### 1, Let's start with a question

Looking for the k-th small value in a disordered array?

Many people use big top heap as the first solution, and then poll k is the answer, but the time complexity is O (nlogn). Is there an O (n) algorithm? The answer is yes, our BFTRP algorithm

### 2, Bedding

Here we need you to know the solution to the Dutch flag problem, that is, to select a base value, put the smaller one on the left, the larger one on the right, and put the equal one in the middle, which is actually the partition process of quick sorting. Array {5,7,12,4,2,7,2,5,6,0,1,2}. If the selected base value is 6, then the array represents

This is actually a Dutch flag. At this time, we save the left boundary l and the right boundary r of the middle 6, and judge whether k-1 is in the middle of l and R. if it is in the middle, it means that it is 6, equal to the value in the middle. If not, judge whether the size of the left array continues to recurse or the right array continues to recurse. So you can always find that value. This kind of time complexity O (n), which is an expectation of probability based time complexity.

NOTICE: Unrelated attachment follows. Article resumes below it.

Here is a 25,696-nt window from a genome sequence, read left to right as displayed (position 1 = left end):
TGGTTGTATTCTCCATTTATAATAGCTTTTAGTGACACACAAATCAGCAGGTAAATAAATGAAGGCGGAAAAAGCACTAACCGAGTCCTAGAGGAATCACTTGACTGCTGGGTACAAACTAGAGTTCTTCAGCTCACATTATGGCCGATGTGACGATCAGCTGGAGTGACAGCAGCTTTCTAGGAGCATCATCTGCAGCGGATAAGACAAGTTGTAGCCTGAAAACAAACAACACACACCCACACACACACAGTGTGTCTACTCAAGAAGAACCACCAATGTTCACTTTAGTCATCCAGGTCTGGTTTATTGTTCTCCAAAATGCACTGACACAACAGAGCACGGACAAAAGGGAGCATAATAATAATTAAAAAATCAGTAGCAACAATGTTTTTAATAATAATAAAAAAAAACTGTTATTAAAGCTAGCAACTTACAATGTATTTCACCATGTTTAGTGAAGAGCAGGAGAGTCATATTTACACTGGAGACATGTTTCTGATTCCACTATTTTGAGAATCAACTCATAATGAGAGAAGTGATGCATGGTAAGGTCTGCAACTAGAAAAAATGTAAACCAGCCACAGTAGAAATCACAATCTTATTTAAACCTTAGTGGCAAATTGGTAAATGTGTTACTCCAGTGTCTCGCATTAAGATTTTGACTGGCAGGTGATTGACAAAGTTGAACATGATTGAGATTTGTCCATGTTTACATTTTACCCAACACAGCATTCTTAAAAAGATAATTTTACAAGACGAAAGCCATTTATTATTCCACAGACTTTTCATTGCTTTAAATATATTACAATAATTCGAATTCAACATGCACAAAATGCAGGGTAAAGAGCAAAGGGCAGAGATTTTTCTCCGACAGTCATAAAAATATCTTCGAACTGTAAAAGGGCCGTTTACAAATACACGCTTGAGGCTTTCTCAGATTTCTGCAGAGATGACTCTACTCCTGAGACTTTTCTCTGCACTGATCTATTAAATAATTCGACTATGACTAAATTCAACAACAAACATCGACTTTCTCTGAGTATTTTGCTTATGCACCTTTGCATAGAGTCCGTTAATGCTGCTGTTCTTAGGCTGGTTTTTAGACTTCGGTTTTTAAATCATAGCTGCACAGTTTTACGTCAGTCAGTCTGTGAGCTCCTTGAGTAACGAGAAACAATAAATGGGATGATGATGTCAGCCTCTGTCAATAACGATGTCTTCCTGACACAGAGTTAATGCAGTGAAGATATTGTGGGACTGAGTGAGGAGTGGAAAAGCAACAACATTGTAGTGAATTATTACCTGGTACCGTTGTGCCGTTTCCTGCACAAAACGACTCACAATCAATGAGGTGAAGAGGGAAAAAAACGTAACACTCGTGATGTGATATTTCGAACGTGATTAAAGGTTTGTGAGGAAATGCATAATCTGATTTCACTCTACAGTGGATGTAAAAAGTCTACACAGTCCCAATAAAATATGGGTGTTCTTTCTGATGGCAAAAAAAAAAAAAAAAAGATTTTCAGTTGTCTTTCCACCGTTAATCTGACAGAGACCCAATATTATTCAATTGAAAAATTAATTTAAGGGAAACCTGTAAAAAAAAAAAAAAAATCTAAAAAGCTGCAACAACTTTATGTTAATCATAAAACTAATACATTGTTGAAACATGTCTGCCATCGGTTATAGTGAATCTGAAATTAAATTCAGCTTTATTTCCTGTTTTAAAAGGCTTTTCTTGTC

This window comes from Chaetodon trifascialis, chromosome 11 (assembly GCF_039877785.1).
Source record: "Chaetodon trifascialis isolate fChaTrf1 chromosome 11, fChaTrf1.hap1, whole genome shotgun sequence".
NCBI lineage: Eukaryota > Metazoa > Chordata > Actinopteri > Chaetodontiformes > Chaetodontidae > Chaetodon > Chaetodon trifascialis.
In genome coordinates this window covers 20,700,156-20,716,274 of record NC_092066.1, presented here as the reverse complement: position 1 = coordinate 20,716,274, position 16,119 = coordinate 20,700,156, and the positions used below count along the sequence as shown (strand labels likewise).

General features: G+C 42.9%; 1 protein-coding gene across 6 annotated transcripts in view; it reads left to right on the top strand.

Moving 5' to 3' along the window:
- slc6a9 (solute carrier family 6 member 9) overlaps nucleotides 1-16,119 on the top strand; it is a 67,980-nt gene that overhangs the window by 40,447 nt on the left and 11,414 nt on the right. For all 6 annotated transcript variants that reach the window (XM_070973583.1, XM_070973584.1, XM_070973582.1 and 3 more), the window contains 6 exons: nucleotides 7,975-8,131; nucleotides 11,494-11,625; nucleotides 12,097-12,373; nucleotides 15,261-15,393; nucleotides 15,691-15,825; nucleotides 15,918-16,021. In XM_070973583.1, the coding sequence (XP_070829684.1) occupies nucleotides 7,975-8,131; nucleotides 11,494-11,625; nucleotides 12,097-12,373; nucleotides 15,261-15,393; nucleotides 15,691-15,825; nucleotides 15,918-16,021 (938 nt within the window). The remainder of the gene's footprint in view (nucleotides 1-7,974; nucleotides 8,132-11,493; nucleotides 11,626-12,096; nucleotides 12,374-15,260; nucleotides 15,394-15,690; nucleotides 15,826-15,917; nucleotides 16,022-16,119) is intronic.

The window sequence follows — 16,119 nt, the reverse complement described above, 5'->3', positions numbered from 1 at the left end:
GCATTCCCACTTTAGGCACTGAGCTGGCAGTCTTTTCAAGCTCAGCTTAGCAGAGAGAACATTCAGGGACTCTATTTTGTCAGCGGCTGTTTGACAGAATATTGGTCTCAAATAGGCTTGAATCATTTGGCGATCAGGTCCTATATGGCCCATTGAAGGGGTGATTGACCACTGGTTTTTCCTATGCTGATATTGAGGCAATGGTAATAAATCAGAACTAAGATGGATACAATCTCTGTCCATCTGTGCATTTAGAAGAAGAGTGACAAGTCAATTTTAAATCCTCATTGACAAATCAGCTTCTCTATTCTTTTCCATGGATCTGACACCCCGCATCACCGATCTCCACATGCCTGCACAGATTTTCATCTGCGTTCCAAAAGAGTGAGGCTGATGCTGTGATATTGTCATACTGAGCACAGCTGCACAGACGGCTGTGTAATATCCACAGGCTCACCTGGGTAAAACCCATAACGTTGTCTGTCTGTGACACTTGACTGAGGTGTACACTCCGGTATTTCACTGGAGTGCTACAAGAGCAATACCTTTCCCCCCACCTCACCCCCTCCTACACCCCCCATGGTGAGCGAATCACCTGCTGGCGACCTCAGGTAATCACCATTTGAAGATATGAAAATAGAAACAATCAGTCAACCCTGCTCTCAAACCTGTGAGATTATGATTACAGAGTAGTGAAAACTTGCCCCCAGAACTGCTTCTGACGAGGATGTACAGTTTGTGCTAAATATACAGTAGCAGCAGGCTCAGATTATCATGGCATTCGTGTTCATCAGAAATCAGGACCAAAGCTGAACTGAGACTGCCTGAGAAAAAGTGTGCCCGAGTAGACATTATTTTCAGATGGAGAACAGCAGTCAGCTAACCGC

Consider an extreme case, if every value found is no right but only left, suppose that the sample n, T (n) = T(n - 1) + n. Then the time complexity is O (n2). In fact, it's meaningless. How to find the benchmark value of 6? If we can ensure that the length of the left and right arrays of reference values is approximately equal, then we can achieve o (n). At the same time, this method is stable, not based on probability. Our BFTRP algorithm is used to find the reference value.

### 3, Serve

1. A little analysis

For example, there is now an array of arr = [1,2,4,1,2,5,7,3,21,7,3,1,6,0,6,3,1,34,65,62,2,1,5,7,10].

I am not divided into five groups (if the remaining number is less than 5, I will form a group separately):

For sorting each array, there are 5 numbers in each array, which is a constant length. So the time complexity O (1), because there is n/5, is O (n). Note that this sort is only related to the group, not the array. After sorting, it's like this bear

Then take the median to form a new array: